"This Imperial dOvewalker COOs his way into a Big Surprise. Parveen says let him have it with the dOveton Launcher 3000! He won't know what hit him after attacking my planet." Just another tale from the The Pakistani Starfleet Explorers. Via boingboing.
The Miscreants of Taliwood is probably one of the best documentaries I have ever seen. And it defies all types of film making (in a good way). The subject? The Talibanization of a certain part of Pakistan and the assault on art, entertainment, and humanity. But it’s not quite a documentary. It is a surreal trip through the fiction and the nonfiction of Peshawar, NWFP and FATA. It is fake, it is real, it is unbelievable. Basically, it is Pakistan. [more inside]
Following recent events; Frontline has rushed out a special report (53 mins). which takes the viewer inside two fronts of the fight against Al Qaeda and the Taliban. They also find new evidence of covert support for elements of the Taliban by the Pakistani military and its intelligence service, the ISI [more inside]
An unexpected side-effect of the flooding in parts of Pakistan has been that millions of spiders have climbed up into trees to escape the rising flood waters, cocooning them.
"At a hearing of the Lahore Sessions Court convened for security reasons at the Kot Lakhpat Jail today, CIA contractor Raymond A. Davis was arraigned on double homicide charges and then quickly acquitted and released. Attorneys for Davis and the victims' families announced that they had entered into an agreement in which Davis offered compensation to the families -- $1.4 million total -- and they forgave him." [more inside]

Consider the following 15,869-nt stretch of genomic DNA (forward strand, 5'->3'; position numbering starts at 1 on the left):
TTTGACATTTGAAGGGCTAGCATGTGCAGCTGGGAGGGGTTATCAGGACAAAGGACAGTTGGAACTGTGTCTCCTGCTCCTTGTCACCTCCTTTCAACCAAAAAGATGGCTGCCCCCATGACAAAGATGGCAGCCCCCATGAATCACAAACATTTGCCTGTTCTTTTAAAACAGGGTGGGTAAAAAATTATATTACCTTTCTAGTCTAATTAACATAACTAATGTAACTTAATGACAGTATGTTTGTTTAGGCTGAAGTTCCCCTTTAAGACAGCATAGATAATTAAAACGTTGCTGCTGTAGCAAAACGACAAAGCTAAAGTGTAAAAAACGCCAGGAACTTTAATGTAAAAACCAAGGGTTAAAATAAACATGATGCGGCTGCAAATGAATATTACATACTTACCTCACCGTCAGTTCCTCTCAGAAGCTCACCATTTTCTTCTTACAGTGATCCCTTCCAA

Barely two months since the assassination of Salman Taseer, the former governor of Punjab, another of Pakistan's politicians noted for their stance on the blasphemy laws has also been gunned down. Shahbaz Bhatti, himself a Catholic, was the Federal Minister for Minorities. Now that two of the original three individuals involved in the calls to amend the blasphemy laws are dead, fears arise for the safety of Sherry Rehman, the female MP who went so far as to table a motion specifically requesting they be amended. That motion was ruled out by Pakistani President Yousuf Gilani. More on the blasphemy laws Previously